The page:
From F45 to Bikram Yoga, group fitness is exploding in popularity. Mainstream group training classes are being packed out at prime times across the country and there seems to be nothing stopping group fitness from being the fastest growing training experience. It’s not unusual to see any type of training facility heavily promoting this form of training over everything else they offer. So why all the hype? Why does group training have so much market prevalence? Well there are certainly some valid reasons for group training you have no doubt heard about. However, there are also some others considerations in favour of more private training that you probably have not considered either. Whether you’re a group training junkie or a solo gym rat, you have no doubt seen the difference in group training for better or for worse.  Is group training better than training solo or is training solo the better way to go? Well we will explore the pros and cons of group training when compared to private training and let you come to your own conclusion.




It’s hard to question the shared atmosphere and drive of group training session. Everyone doing a common workout towards a common goal is very motivating for most. The atmosphere and comradery of group training coupled with vibrant instructors who rev it all up for everybody are unquestionably important elements in the success of this form of training. Add music and a tempo to the mixture and you have a very dynamic training environment.



Group training definetly promotes itself as a variety and fun based training model that is an alternative to a dull and old routine most people would often do themselves when training alone. And, with a constantly growing number of group exercise offerings on the market, there’s bound to be a group session to suit whatever mood you find yourself in. The lead trainers usually vary from session to session as well making an often ‘common’ class seem quite different depending on whose teaching.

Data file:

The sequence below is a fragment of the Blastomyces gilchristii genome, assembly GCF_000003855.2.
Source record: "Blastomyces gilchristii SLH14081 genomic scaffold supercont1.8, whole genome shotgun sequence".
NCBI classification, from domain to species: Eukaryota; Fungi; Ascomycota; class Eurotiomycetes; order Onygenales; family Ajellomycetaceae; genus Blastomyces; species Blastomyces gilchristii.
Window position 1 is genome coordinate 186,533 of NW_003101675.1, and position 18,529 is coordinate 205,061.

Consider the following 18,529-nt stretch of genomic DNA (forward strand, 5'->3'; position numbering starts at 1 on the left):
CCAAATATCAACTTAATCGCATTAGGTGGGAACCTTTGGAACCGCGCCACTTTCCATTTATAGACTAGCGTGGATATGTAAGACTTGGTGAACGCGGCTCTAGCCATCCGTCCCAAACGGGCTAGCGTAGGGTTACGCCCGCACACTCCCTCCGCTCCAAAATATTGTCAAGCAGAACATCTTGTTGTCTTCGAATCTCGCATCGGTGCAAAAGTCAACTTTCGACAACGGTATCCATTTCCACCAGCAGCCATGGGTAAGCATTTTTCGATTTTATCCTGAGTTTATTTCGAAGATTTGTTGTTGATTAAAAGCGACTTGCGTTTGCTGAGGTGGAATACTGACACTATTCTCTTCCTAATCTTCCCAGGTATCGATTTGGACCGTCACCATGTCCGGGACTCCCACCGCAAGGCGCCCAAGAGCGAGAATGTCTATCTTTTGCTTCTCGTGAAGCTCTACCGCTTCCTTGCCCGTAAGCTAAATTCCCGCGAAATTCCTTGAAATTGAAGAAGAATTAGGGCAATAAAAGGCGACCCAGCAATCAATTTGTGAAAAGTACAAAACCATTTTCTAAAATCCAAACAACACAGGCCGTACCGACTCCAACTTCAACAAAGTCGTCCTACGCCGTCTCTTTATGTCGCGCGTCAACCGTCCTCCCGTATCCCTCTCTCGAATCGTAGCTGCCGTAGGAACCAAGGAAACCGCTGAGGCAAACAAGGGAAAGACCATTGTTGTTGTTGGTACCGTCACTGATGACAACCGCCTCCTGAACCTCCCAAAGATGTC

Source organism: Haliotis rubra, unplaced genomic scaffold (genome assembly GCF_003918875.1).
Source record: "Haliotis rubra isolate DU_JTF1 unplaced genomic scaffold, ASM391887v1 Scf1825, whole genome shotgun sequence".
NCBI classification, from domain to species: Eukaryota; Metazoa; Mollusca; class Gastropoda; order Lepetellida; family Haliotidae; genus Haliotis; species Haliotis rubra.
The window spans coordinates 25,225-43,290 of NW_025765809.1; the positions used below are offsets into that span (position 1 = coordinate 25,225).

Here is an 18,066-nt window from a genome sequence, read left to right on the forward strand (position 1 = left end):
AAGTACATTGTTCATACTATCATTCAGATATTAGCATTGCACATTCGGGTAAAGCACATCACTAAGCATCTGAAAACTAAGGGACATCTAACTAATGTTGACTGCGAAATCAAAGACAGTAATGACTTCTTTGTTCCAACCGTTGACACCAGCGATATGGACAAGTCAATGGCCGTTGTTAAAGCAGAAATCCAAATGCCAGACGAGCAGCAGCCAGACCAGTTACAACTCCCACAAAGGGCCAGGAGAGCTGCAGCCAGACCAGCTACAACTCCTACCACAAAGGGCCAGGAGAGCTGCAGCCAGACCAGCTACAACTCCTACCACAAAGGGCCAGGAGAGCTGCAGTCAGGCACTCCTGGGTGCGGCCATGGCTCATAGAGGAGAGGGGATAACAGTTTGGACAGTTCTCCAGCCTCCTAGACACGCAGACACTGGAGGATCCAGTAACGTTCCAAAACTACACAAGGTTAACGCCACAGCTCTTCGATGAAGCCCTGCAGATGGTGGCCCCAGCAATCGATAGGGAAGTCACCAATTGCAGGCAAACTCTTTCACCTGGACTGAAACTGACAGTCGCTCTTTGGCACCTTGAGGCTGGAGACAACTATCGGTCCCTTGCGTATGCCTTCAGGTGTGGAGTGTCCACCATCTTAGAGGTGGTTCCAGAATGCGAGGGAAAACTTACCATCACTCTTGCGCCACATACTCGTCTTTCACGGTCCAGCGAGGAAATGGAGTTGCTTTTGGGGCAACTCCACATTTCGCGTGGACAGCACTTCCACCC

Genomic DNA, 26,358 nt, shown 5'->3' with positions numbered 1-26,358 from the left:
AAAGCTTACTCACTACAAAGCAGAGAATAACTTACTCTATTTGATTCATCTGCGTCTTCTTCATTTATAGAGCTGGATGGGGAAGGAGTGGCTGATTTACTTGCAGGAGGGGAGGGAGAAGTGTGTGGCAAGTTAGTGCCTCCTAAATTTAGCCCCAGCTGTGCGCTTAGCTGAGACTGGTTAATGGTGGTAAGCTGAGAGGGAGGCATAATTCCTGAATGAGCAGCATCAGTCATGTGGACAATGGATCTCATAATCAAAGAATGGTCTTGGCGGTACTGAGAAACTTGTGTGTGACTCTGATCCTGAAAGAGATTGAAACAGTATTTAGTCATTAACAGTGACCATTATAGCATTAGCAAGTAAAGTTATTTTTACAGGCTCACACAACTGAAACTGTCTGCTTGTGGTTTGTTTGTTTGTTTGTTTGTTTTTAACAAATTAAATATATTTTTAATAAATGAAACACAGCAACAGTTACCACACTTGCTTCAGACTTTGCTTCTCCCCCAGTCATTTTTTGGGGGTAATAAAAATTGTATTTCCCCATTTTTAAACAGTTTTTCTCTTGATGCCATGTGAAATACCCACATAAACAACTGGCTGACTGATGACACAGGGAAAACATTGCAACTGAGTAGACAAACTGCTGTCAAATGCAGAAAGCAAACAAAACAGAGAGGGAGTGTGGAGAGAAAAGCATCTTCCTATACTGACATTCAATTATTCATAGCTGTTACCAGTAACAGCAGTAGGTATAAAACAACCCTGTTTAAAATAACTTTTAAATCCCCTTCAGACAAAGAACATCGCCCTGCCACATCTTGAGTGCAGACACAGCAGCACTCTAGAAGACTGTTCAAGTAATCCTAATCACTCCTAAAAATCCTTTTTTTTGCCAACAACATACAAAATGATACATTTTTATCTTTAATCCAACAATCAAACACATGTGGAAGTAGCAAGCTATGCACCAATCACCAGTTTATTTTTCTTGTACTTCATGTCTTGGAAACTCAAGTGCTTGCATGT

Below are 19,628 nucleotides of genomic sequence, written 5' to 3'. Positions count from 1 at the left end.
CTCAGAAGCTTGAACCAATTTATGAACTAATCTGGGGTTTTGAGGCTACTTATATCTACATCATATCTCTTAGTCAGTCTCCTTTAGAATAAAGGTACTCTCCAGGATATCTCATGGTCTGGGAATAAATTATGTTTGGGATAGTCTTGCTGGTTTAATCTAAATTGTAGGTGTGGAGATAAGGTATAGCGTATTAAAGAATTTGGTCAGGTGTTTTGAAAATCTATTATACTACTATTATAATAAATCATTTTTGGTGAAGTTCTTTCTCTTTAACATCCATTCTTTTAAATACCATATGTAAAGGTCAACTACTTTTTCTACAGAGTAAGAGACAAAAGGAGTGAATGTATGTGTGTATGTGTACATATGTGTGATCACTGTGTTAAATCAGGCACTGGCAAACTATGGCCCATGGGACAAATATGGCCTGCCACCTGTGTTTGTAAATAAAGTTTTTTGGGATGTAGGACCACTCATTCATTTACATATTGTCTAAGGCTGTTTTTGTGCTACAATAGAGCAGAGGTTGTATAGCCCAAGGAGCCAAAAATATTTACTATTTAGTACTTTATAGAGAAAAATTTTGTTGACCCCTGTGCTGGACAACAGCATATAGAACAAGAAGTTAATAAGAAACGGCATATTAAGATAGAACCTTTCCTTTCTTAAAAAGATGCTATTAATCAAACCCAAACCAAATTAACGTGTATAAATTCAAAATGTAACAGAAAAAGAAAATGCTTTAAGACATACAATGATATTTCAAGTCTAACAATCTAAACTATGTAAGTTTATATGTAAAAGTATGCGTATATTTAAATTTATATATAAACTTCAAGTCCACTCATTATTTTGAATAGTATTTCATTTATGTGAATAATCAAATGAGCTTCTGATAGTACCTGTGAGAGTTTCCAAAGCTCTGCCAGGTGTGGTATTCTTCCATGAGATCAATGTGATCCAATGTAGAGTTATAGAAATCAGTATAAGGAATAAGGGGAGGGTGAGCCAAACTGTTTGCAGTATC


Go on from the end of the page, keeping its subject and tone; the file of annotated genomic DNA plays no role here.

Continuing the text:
Getting out of bed to train dark and early in the morning or finishing the day with a workout after a long hard slog at work certainly does require some will power. However, the thought of having 10-30 other people doing exactly the same thing does tend to throw most excuses out the window. The thought of letting friends and classmates down if you’re not there with them is also a driving factor on most group trainees minds when considering to show up for the session or not.





The variety group sessions offer may help you counter boredom and add the ‘fun’ element to your training. However, this can also be a double-edge sword long term as there is no consistency from session to session and you could actually see yourself doing everything but targeting nothing. Since by nature group training sessions are written for everyone and not specifically for you, they will often fail to address individual differences or weaknesses. For instance, the session may be focused predominantly on a fitness quality such as metabolic conditioning when you as an individual may need to address strength. Certain muscles groups also get emphasised over others and these often do not align with your own weak points – for instance a lot of group training programs tend to emphasise movements for the quads (e.g. squats and lunges) when performing lower body work and not the muscles of the hips (think deadlift and hip extension exercises).